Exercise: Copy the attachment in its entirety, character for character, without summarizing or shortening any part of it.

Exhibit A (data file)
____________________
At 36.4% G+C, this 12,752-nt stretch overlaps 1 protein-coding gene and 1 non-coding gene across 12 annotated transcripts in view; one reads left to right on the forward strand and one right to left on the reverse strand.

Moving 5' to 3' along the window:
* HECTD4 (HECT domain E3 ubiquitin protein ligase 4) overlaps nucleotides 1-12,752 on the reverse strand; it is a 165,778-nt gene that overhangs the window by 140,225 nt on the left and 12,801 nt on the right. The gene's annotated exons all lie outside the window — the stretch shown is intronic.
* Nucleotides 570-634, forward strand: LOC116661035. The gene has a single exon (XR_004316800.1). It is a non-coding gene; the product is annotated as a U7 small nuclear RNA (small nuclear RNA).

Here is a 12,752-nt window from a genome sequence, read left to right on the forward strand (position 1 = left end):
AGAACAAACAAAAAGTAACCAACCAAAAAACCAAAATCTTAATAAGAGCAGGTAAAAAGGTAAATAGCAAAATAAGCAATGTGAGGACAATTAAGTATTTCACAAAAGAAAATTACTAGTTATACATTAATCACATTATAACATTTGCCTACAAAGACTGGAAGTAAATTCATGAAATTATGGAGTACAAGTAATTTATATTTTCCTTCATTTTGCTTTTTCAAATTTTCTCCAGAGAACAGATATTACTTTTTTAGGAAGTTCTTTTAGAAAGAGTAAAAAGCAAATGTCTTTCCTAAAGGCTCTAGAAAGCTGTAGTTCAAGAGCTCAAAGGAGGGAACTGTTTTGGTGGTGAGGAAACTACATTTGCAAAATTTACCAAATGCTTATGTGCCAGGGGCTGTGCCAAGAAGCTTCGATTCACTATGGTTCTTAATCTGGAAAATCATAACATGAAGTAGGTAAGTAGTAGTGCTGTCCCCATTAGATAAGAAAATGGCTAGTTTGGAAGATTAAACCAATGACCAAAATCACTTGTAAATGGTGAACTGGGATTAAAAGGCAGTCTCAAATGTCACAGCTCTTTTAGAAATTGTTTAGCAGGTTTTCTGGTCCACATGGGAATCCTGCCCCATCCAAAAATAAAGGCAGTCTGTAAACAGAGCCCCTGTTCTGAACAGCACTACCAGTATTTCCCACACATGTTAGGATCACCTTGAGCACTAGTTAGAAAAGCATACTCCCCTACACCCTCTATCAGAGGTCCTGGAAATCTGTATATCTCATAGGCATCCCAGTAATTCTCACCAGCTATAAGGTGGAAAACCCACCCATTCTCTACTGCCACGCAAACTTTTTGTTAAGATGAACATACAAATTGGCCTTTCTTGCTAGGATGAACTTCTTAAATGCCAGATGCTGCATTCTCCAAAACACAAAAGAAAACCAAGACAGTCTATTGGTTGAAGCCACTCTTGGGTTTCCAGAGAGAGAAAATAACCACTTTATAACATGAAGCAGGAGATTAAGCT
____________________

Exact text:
At 36.4% G+C, this 12,752-nt stretch overlaps 1 protein-coding gene and 1 non-coding gene across 12 annotated transcripts in view; one reads left to right on the forward strand and one right to left on the reverse strand.

Moving 5' to 3' along the window:
* HECTD4 (HECT domain E3 ubiquitin protein ligase 4) overlaps nucleotides 1-12,752 on the reverse strand; it is a 165,778-nt gene that overhangs the window by 140,225 nt on the left and 12,801 nt on the right. The gene's annotated exons all lie outside the window — the stretch shown is intronic.
* Nucleotides 570-634, forward strand: LOC116661035. The gene has a single exon (XR_004316800.1). It is a non-coding gene; the product is annotated as a U7 small nuclear RNA (small nuclear RNA).

Here is a 12,752-nt window from a genome sequence, read left to right on the forward strand (position 1 = left end):
AGAACAAACAAAAAGTAACCAACCAAAAAACCAAAATCTTAATAAGAGCAGGTAAAAAGGTAAATAGCAAAATAAGCAATGTGAGGACAATTAAGTATTTCACAAAAGAAAATTACTAGTTATACATTAATCACATTATAACATTTGCCTACAAAGACTGGAAGTAAATTCATGAAATTATGGAGTACAAGTAATTTATATTTTCCTTCATTTTGCTTTTTCAAATTTTCTCCAGAGAACAGATATTACTTTTTTAGGAAGTTCTTTTAGAAAGAGTAAAAAGCAAATGTCTTTCCTAAAGGCTCTAGAAAGCTGTAGTTCAAGAGCTCAAAGGAGGGAACTGTTTTGGTGGTGAGGAAACTACATTTGCAAAATTTACCAAATGCTTATGTGCCAGGGGCTGTGCCAAGAAGCTTCGATTCACTATGGTTCTTAATCTGGAAAATCATAACATGAAGTAGGTAAGTAGTAGTGCTGTCCCCATTAGATAAGAAAATGGCTAGTTTGGAAGATTAAACCAATGACCAAAATCACTTGTAAATGGTGAACTGGGATTAAAAGGCAGTCTCAAATGTCACAGCTCTTTTAGAAATTGTTTAGCAGGTTTTCTGGTCCACATGGGAATCCTGCCCCATCCAAAAATAAAGGCAGTCTGTAAACAGAGCCCCTGTTCTGAACAGCACTACCAGTATTTCCCACACATGTTAGGATCACCTTGAGCACTAGTTAGAAAAGCATACTCCCCTACACCCTCTATCAGAGGTCCTGGAAATCTGTATATCTCATAGGCATCCCAGTAATTCTCACCAGCTATAAGGTGGAAAACCCACCCATTCTCTACTGCCACGCAAACTTTTTGTTAAGATGAACATACAAATTGGCCTTTCTTGCTAGGATGAACTTCTTAAATGCCAGATGCTGCATTCTCCAAAACACAAAAGAAAACCAAGACAGTCTATTGGTTGAAGCCACTCTTGGGTTTCCAGAGAGAGAAAATAACCACTTTATAACATGAAGCAGGAGATTAAGCT